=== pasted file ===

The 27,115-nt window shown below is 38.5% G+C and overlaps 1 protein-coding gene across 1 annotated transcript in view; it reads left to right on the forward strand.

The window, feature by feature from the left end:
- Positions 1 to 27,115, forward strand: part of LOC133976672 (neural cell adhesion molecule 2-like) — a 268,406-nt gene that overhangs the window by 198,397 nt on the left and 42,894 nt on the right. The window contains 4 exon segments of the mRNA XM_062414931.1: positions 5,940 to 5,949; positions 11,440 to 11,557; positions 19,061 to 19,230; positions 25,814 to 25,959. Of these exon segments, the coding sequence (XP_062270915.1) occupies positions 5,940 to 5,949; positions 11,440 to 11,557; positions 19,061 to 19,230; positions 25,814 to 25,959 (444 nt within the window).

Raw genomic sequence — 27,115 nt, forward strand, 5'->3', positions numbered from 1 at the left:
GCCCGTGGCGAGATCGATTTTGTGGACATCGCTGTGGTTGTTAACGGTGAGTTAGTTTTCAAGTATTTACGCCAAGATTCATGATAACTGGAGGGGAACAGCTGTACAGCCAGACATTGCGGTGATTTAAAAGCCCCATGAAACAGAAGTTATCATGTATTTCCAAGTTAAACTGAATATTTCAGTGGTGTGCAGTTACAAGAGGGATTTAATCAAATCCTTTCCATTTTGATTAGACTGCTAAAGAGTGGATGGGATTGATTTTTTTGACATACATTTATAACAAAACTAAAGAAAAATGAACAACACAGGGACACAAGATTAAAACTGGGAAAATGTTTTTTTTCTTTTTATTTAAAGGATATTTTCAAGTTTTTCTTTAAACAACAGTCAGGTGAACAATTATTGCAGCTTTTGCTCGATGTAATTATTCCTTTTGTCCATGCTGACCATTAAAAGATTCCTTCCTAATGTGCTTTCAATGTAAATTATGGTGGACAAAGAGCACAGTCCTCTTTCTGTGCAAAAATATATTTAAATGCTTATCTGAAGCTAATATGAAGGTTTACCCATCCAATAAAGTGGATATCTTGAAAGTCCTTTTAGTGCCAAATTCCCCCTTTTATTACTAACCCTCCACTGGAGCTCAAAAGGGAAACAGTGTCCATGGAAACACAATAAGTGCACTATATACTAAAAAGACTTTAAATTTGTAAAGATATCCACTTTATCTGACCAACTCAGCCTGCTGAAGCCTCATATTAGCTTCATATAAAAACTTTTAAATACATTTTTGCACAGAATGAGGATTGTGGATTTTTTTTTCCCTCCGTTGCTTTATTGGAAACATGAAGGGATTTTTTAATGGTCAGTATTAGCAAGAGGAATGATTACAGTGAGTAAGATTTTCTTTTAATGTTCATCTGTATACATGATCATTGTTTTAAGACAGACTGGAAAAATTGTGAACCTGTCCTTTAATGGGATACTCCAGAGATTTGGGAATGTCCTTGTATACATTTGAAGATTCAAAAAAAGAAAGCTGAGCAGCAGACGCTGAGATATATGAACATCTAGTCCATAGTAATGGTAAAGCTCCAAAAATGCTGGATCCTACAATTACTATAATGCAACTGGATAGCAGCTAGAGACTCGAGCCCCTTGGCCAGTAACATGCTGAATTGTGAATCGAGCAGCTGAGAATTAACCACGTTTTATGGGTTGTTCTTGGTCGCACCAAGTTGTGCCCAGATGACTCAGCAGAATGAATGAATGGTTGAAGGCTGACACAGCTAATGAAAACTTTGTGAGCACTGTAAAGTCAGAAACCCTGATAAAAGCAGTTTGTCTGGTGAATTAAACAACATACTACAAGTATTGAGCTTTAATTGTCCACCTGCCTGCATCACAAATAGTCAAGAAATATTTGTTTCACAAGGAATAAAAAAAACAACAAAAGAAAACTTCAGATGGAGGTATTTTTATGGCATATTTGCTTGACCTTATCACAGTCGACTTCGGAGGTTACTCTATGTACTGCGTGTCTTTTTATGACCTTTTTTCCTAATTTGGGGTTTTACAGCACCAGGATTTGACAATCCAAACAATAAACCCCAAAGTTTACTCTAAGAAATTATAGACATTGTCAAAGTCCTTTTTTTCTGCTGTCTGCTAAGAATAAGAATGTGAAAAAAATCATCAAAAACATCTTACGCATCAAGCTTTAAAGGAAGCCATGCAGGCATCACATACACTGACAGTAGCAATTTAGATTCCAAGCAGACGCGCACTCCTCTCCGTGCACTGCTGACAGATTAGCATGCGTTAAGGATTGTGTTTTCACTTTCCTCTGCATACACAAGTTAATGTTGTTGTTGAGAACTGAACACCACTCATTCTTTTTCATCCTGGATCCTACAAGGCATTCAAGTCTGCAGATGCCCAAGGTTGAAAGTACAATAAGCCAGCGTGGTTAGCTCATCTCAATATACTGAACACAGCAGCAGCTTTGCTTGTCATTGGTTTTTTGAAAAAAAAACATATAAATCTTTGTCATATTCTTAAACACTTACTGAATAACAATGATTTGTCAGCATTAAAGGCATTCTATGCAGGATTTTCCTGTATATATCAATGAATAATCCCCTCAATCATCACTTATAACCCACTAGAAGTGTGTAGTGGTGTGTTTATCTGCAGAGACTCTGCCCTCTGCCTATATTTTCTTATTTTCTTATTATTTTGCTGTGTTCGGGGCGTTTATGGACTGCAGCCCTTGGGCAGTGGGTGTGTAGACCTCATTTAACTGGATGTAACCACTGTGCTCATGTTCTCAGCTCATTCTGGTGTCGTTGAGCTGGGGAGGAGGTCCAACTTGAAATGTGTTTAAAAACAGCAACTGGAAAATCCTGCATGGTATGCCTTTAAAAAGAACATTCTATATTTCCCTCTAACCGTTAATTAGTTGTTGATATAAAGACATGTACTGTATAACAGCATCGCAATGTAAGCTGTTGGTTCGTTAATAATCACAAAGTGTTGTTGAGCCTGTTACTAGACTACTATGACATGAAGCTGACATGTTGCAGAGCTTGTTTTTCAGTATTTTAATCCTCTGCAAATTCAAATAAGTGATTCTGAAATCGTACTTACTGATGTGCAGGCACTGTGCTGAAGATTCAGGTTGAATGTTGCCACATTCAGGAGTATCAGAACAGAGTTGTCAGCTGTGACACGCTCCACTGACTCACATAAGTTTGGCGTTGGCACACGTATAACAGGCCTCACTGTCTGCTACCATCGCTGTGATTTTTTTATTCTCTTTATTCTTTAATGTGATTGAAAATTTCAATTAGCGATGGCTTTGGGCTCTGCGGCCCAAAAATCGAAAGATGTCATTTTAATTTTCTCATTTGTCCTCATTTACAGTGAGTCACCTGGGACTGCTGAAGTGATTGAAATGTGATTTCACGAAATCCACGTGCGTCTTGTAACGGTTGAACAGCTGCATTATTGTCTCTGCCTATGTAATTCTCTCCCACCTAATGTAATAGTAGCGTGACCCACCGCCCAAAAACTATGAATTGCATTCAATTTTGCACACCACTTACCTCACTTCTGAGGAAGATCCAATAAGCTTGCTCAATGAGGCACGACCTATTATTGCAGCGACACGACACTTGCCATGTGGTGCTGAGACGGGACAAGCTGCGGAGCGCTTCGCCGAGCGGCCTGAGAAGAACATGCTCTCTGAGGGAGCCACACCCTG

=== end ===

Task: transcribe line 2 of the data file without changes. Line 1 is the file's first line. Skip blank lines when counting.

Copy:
The window, feature by feature from the left end: